Steve Winks

Olympics past

To advertise in

call 0114 274 5086 or

email impact@stchads.org

St Chad’s Church, Linden Avenue, Woodseats

Church Office: 9 Linden Avenue, Sheffield S8 0GA

Tel: (0114) 274 5086

Page 13

email: office@stchads.org

website: www.stchads.org

World moves

Young chess star Sam

Cobbold jetted off to

Romania in April

to represent

England in a world chess


Sam, from Beauchief,

took part in the World

Schools Individual Chess

Championship, competing

in the under-13s category.

Sam and his family

attend St Chad’s and he’s

a member of the church’s

B4H Sunday morning group

and Rooted Thursday night

boys group.

A pupil at Silverdale

School, he plays chess at the

Sheffield Area Schools Chess


As Impact was going to press,

Sam was still competing in Romania

where he had travelled with mum

Emma. He told us he was enjoying

the red hot weather - while the UK

was experiencing its wettest ever

May - and was pleased with his how

he was playing.

Do you enjoy playing chess?

Woodseats Chess Club meets on

Monday evenings and is inviting people

to join.

Club member Peter Hulse said: “We

aim to be the friendliest, biggest and

most successful chess club in the

region and we want to promote chess in

Sheffield and its schools.”

The club meets on Monday evenings

at Laycocks Sports Club, Archer Road

and whether you are an International

Master or beginner, you are welcome to

join them!

Go to www.woodseatschess.org.

uk for more details or contact Peter

at peter@hulse.plus.com or call 0114


St Chad’s Church, Linden Avenue, Woodseats

Church Office: 9 Linden Avenue, Sheffield S8 0GA

Tel: (0114) 274 5086

Page 14

email: office@stchads.org

website: www.stchads.org

It was announced recently that

the 1981 Oscar-winning film

Chariots of Fire is to be brought

back to the big screen ahead of this

summer’s Olympics, following a

digital re-mastering of the film.

The film tells the true story of

several runners training to compete

in the 1924 Paris Olympics. The

main character in the film, Eric

Liddell, is the favourite to win the

100m race. However, following

an announcement that the semifinals

were to be held on a Sunday,

Liddell felt compelled to pull out, as

a result of his conviction to keep

the Sabbath special. Instead he

focussed on the 200m and 400m,

his less favoured events. He

won bronze in the 200m, but his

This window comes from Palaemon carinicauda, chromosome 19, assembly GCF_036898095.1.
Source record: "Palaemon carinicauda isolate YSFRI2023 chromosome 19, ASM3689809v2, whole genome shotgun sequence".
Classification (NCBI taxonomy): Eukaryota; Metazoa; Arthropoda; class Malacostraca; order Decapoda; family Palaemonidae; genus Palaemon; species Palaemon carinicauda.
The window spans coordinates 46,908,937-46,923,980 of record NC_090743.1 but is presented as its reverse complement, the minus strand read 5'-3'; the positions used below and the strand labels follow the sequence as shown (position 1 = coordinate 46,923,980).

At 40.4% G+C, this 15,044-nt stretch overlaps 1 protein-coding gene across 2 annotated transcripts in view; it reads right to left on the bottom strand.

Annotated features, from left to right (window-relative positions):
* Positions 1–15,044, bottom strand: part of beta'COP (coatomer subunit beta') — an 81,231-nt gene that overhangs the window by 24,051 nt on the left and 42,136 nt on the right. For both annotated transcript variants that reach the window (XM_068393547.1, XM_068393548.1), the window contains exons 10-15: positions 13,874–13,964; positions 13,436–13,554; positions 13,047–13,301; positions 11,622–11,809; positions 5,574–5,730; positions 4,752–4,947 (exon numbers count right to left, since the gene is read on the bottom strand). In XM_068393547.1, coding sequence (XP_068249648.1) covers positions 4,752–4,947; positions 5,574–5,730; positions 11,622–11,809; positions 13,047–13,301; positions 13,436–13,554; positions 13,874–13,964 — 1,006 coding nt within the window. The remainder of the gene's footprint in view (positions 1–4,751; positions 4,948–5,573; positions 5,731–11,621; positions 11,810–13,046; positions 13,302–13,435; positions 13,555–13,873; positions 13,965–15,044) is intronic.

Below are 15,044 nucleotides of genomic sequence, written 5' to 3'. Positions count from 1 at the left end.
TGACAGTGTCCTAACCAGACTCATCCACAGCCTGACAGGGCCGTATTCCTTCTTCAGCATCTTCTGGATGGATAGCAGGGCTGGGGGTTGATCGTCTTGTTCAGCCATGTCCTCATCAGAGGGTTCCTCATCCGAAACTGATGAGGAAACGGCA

personal best in the 400m was

modest by international standards.

At the starting blocks, an

American Team masseur slipped

a piece of paper into his hand

with a quotation from 1 Samuel

2:30: “Those who honour me, I will

honour.” Inspired, he ran the race

as a sprint from the start - at the time

the 400m was considered a middledistance

event - and then managed

to hold off the American favourites to

win gold, breaking the

world record in the

process. It stood as

a European record

for 12 years.

However, the film

ends without telling

the even more


story of


life after the


The following

year, Liddell felt

called by God

to go to China,

leaving behind

his successful

athletics and rugby career, and

began teaching in a Chinese school.

In 1937 the Japanese invaded.

Four years later, following British

Government advice, his wife and

children left China. However, Liddell

stayed in order to help his brother,

a doctor, at a rural medical mission

station, which served the poor.

In 1943 he was interned by the

Japanese. He became a leader

and organiser in the camp, where

food, medicine and other basics

were scarce and conditions were

extremely tough. Five months

before liberation, he died of a brain

tumour, at the age of 43. Overwork

and malnutrition had hastened his


It is also believed that, in a

prisoner exchange programme,

Liddell had declined an opportunity

to leave the camp. Instead he gave

his place to a pregnant woman. His

final words, in reference to how he

had given his life to God, were “It’s

complete surrender”.

Jonathan Millard

Oscar-winning true tale

St Chad’s Church, Linden Avenue, Woodseats

Church Office: 9 Linden Avenue, Sheffield S8 0GA

Tel: (0114) 274 5086

Page 15

email: office@stchads.org

website: www.stchads.org

Services at St Chad’s

Sunday Services

The 9am Service

● Traditional in style

● Includes Holy Communion, a sermon & hymns

● Includes refreshments afterwards

● Taken from Common Worship: Holy Communion

the Lifted, 10.30am 11am Service

● Informal and relaxed in style

● An emphasis on families

● Includes music, led by a band

● Includes Refreshments refreshments served from before 10.15-10.45am

the service